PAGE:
I get frustrated sometimes with certain fans (with hearts in the right place) who still want King to be churning out the kind of books he was writing in the 80’s. Some of the best stuff the man has written happened in that decade. No doubt. He was a writing machine. With young kids and a coke habit to boot. But he’s not that man anymore. Decades have come and gone and the writing should be changing to reflect that. Not just the style, but the contents. What King cares about, what he’s come to realize and believe to be true, these are some of the passions that he injects into his writing now. There is a self-awareness and self-reflection that just wasn’t apparent in his earlier novels. I’m not saying one is better than the other, just different, with different rewards to be found and had.

The first three-quarters of this book represent some of the most literary writing King has done over the span of his incredibly long (and hopefully even longer) prolific career. Yes it feels familiar — there is the small Maine town and the coming-of-age elements of young children navigating a threatening and perilous world. But the writing is so rich this time, lyrical even. The doom is laying on the horizon, you can almost glimpse it, but you don’t really know where it’s going to come from. Or when.

One of the things I’ve loved about King over the years is his profound ability to assemble a world and characters that are so very, very normal. They are us. They are him. They are who we know and love. And the world they populate is normal too. Small town USA. Baseball games, apple pie. Rock and roll on the radio. But into this normal world creeps something slimy and sinister. While ordinary life of first loves, car accidents, weddings, births and tinnitus march ever onward, the sinister stays hidden in the shadows, watching and waiting to make its move. It’s all so very fucking normal, until it isn’t.

It’s the rat trap waiting in the dark hole that you just had to stick your hand into. *SNAP*

The last quarter of this book is the snap! and it’s either going to work for you or not. King has written a beautiful dedication (he often does) paying his respects to all those legendary writers of the dark who helped “build his house”. In the pages of Revival the long shadow of their influence live and breathe in Charles Jacobs’ obsession with electricity and his unnatural lifelong quest for answers and revelation. The Bible says: seek and ye shall find. But we must be prepared for the unraveling of the mystery and realize that we are just as likely to fall to our knees in horror as wonder.

To catch a killer

The Shining Girls ★★★
Lauren Beukes
Mulholland Books, 2013
Available June 4th

shininggirls

THE GIRL WHO WOULDN’T DIE HUNTS THE KILLER WHO SHOULDN’T EXIST.

Book Description: A time traveling serial killer. He’s the ultimate hunter, vanishing into another time after each murder, untraceable–until one of his victims survives.

My review: This just might be the hype / ‘it’ book of the summer. Only time will tell. I can say that there’s a lot to love:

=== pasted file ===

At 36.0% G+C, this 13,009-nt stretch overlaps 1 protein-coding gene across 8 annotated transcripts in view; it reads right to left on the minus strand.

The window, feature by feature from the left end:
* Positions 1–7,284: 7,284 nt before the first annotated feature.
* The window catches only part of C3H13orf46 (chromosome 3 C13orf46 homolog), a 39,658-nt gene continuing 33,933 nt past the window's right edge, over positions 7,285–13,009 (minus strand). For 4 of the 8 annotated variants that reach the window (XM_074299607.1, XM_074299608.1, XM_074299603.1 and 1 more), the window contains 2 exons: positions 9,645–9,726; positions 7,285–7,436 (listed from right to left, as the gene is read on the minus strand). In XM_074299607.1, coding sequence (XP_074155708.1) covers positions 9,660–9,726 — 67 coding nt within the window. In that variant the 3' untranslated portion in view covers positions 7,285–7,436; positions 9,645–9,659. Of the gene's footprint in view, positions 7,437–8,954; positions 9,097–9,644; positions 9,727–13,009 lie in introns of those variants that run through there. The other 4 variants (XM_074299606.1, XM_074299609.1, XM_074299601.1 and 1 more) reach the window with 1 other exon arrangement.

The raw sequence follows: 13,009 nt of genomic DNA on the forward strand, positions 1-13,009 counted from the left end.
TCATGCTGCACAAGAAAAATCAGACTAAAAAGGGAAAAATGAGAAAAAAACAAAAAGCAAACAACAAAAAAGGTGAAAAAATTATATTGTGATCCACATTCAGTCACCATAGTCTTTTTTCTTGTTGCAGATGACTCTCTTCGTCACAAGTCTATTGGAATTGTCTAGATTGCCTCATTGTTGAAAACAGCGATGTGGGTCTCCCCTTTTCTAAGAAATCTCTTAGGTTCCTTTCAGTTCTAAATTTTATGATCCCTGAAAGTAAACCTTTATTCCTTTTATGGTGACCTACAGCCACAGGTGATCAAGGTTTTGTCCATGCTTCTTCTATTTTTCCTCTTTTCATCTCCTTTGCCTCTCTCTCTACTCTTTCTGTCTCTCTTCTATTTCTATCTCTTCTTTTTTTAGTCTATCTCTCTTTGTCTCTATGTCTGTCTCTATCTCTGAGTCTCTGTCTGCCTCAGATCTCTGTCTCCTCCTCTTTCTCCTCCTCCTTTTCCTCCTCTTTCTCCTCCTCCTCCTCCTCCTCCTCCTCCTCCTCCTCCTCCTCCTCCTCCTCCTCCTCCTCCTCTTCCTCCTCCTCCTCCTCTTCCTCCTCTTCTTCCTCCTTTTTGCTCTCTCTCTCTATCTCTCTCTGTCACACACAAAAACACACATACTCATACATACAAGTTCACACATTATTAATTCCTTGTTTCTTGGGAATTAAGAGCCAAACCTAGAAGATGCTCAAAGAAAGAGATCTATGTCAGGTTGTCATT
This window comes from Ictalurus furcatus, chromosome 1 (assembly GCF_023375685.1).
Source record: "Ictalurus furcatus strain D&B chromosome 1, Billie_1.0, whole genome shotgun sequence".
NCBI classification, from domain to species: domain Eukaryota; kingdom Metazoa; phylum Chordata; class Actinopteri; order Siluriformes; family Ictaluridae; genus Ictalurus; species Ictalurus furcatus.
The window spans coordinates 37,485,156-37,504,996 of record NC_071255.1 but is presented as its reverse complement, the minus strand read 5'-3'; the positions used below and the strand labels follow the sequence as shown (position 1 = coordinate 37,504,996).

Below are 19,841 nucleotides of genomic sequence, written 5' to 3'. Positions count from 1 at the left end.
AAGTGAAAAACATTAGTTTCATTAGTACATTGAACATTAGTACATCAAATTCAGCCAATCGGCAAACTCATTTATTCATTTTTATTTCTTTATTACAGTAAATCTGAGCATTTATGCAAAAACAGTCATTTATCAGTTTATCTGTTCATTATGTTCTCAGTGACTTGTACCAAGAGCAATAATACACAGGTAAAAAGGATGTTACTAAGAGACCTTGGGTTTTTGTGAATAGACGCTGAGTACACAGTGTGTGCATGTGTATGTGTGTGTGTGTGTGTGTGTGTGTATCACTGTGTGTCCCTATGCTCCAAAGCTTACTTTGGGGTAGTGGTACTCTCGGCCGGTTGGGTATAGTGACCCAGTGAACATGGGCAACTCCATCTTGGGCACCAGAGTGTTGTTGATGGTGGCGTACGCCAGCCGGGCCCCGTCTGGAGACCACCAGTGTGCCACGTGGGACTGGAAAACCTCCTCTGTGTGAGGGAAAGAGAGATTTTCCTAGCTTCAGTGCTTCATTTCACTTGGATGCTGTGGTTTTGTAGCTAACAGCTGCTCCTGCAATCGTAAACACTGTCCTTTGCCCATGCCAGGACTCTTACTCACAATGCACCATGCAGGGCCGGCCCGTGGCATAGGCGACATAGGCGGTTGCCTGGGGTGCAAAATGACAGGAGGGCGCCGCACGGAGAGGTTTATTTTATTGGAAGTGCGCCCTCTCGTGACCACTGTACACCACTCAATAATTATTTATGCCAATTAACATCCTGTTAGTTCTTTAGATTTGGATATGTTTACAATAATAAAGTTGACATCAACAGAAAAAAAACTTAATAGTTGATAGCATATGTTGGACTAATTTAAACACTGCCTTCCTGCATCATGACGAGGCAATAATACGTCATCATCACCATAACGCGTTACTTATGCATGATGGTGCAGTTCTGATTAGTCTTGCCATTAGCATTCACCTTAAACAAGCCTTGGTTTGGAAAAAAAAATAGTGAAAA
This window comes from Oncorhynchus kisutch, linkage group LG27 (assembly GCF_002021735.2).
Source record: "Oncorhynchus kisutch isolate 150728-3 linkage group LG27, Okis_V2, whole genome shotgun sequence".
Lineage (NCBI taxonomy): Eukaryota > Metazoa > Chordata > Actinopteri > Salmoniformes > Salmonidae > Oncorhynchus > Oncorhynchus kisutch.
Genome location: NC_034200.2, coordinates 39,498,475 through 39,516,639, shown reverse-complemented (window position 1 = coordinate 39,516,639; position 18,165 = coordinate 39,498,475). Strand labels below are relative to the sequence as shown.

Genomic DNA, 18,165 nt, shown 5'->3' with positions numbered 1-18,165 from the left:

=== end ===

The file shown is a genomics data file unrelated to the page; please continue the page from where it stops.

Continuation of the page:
1) The main character Kirby is fantastic. She is a survivor (literally), independent, courageous and determined, a bit of a smart ass with a smart mouth. But she’s no mere Mary Sue, possessing vulnerabilities and flaws that make her uniquely “Kirby” and nobody else. I found her funny and totally sympathetic. Quite honestly, the entire novel pivots around her. Without her, the intricate house of cards the author builds would collapse in on itself at the slightest shift.

2) The villain Harper is a skeevy, creepy predator, a wholly horrific construct of misogyny and homicidal tendencies. There isn’t much depth or nuance to this guy — he’s just a walking talking body of hedonistic impulses and demented desires. We don’t get any personal history for him or why he should have become what he’s become. We know some of his twisted motivations derive from the magical qualities of “the House” — but not all of them. You could even argue that “the House” sees the evil in him and draws Harper to itself.

3) It’s about time travel in that tangly mind-fuck way that makes my brain itch, a pleasant buzz but one with bite. The mechanics of the time travel are not explained or explored in the ways they usually are in a sci-fi novel. The time travel just exists. There is a “House” that holds the magic and its door opens onto different years of the same city anywhere from the 1930s to the 1990s. It’s this “House” that allows for a time traveling serial killer, and for that unique premise alone the book deserves a second look.

What can I say? This book has a lot going for it, and I liked it, I liked it a lot. But not once did I free fall over the precipice in love with it. I was intrigued, I played along with the mystery of the time travel, fitting pieces together where I could and trying not to get too caught up in the logic, faulty or otherwise. While Kirby stood out bright as the sun as one of “the Shining Girls”, the rest of Harper’s victims feel underdeveloped by comparison, almost throwaways, mere plot devices. It was hard not to get them mixed up with each other.

I also felt a tad underwhelmed by Kirby’s “hunt” of her attempted killer. The uncovering and following of clues felt clunky, a cobbled together hodge-podge process where results are based more on luck and coincidence than real groundwork and actual “hunting”.

This is largely a plot driven piece and if puzzles and the snake eating its own tail nature of time travel appeals to you then definitely check this out. As I was reading it, I was struck by its cinematic qualities, and won’t be surprised if The Shining Girls gets optioned for the big screen.

There are several cover versions available for this one, and since I suffer from a raging case of cover lust I’ve included them here. The first is the Harper UK edition and the second (my favorite), the Umuzi (Random House) trade paperback.

shining girls 2 shining girls 1(